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Company Analysis: Siemens AG

Company Analysis: Siemens AG India Kee BUSA 4995: Strategic Management

Company Analysis: Siemens AG Executive Summary

Siemens AG is a large and diverse company with a 160-year history. It competes mainly in industrial products, energy production, and medical solutions. It has facilities in over 140 countries in 15 divisions, providing it with an impressive market presence and plenty of resources to support its commitment to innovation its main core competency. Despite this, its financial position, as measured by common ratios, is only average. To improve its position, it needs to focus on reducing costs and increasing net income. Siemens also has some problems it needs to overcome in its corporate environment. One change that needs to be made is in its attitude towards ethics. Several of its key executives are being investigated in conjunction with a bribery scandal. The new CEO, Peter Lscher, has made progress toward changing corporate attitudes in this regard. Another change that needs to be made is in the composition of the pool of key executives. Currently, they are almost all white German males. Perspectives from different cultures would greatly benefit Siemens in its quest to help define the future of its industries. All things considered, Siemens is in a relatively good place in the market, with few exceptions.

Company Analysis: Siemens AG Contents 1.0 Company Description.............................................................................................................4 1.1 Company History..............................................................................................................4 1.2 Company Ownership........................................................................................................5 1.3 Key Executives.................................................................................................................5 1.4 In the News.......................................................................................................................5 2.0 Markets & Subsidiaries...........................................................................................................5 2.1 Geographical Segments....................................................................................................6 2.2 Business Segments............................................................................................................6 2.3 Strategic Equity Investments............................................................................................7 3.0 SWOT Analysis......................................................................................................................8 3.1 Strengths...........................................................................................................................8 3.2 Weaknesses.......................................................................................................................8 3.3 Opportunities.....................................................................................................................9 3.4 Threats...............................................................................................................................9 4.0 Financial Analysis.................................................................................................................10 4.1 Income Statement Analysis.............................................................................................10 4.2 Balance Sheet Analysis...................................................................................................11 4.3 Sector Financial Analysis...............................................................................................11 4.4 Financial Ratio Analysis.................................................................................................12 5.0 Conclusions...........................................................................................................................13 References...................................................................................................................................14 Appendix A: Siemens Locations Worldwide...........................................................................16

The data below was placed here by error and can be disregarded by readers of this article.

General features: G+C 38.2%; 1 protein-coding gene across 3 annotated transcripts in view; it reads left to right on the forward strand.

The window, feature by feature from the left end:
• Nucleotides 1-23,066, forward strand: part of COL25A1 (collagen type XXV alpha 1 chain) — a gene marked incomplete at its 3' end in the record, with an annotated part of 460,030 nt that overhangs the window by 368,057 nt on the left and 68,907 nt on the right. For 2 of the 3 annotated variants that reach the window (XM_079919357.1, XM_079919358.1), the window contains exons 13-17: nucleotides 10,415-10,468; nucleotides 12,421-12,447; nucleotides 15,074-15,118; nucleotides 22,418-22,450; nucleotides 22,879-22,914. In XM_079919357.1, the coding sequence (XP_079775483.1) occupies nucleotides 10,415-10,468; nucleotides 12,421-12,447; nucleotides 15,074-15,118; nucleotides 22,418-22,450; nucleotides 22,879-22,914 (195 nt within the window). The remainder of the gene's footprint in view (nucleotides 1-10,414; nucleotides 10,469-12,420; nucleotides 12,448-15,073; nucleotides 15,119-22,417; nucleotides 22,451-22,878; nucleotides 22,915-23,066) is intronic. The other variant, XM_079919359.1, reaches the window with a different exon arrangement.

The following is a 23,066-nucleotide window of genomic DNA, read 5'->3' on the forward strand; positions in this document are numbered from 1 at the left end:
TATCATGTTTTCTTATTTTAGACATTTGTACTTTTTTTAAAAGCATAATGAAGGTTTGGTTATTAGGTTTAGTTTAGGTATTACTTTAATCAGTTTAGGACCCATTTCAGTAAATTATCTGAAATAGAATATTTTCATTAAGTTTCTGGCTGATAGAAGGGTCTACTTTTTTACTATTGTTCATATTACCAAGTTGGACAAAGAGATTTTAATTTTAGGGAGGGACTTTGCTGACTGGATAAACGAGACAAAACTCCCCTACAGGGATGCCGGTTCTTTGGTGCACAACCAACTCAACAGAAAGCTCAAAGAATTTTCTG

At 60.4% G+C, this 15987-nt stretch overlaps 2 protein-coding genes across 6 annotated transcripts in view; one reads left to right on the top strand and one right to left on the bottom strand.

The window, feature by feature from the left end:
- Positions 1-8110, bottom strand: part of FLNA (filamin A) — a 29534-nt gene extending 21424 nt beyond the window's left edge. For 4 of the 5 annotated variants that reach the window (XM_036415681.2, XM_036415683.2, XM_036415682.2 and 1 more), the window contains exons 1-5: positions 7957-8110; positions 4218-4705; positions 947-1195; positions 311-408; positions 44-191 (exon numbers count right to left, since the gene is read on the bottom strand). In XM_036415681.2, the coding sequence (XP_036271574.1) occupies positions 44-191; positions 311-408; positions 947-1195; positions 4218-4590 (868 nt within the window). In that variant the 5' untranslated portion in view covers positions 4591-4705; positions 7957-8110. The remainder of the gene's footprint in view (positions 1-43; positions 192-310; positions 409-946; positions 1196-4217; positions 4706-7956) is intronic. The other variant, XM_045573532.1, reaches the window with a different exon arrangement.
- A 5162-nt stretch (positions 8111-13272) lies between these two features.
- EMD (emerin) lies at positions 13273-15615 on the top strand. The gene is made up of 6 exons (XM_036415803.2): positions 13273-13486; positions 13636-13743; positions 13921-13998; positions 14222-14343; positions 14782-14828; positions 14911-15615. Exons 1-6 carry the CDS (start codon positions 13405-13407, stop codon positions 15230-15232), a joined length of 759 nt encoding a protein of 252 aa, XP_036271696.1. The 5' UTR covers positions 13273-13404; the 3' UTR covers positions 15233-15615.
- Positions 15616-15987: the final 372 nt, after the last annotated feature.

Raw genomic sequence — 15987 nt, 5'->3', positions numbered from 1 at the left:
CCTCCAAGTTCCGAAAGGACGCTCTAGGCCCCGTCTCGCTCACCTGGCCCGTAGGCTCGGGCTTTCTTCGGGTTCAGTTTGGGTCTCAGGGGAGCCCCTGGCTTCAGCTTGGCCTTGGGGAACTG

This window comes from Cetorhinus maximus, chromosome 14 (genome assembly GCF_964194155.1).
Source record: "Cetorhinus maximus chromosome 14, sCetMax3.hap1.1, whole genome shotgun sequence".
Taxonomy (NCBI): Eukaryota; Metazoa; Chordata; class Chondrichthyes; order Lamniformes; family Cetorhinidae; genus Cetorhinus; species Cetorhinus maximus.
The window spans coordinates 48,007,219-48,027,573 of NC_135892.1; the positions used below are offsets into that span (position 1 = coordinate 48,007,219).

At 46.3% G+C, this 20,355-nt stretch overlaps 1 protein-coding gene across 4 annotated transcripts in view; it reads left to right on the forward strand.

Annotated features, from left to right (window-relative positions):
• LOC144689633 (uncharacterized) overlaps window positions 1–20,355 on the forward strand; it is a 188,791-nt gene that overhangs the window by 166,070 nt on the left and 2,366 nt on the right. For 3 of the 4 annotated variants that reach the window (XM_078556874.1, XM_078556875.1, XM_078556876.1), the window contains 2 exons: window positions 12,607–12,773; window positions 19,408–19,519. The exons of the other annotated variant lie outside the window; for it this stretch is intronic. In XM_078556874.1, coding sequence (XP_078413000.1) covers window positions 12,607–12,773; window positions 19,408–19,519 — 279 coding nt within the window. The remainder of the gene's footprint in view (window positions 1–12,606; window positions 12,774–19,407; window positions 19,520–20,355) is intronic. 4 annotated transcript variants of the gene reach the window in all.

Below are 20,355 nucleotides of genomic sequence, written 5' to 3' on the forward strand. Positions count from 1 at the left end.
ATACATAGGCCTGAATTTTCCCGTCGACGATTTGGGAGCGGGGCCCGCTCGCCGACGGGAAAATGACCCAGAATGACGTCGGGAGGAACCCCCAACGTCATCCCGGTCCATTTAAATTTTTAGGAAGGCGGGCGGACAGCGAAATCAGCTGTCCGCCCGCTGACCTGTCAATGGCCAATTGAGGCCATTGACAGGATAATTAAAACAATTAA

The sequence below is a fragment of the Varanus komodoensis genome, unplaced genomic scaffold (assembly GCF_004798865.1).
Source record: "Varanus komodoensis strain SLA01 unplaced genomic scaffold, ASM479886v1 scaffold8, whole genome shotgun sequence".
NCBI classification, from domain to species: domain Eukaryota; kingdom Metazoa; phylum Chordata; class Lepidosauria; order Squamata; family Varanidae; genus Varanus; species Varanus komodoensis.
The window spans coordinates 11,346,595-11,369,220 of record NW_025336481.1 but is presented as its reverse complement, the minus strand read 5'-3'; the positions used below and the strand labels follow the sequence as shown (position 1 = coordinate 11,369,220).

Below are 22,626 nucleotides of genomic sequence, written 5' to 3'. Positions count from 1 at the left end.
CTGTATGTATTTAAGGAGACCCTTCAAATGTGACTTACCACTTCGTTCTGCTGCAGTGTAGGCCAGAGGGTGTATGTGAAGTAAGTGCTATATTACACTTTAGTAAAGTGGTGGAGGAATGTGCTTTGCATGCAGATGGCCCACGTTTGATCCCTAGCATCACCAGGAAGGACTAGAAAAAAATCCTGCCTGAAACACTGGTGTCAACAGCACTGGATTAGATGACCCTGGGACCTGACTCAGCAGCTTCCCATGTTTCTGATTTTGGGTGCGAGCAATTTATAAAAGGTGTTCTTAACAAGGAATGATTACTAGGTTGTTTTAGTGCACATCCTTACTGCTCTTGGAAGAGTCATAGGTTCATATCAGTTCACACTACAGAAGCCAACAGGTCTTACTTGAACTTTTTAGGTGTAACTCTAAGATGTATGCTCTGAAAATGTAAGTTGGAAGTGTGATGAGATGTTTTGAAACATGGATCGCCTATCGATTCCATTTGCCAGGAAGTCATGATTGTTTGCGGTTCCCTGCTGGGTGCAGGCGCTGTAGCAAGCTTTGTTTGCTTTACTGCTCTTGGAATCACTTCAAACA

Figures & Tables Figure 1. Siemens Stock Price from September 15-October 13, 2008.....................................10 Figure A-1. Locations of Siemens Facilities..............................................................................16 Table A-1. Siemens Locations by Continent.............................................................................17

Company Analysis: Siemens AG

Company Analysis: Siemens AG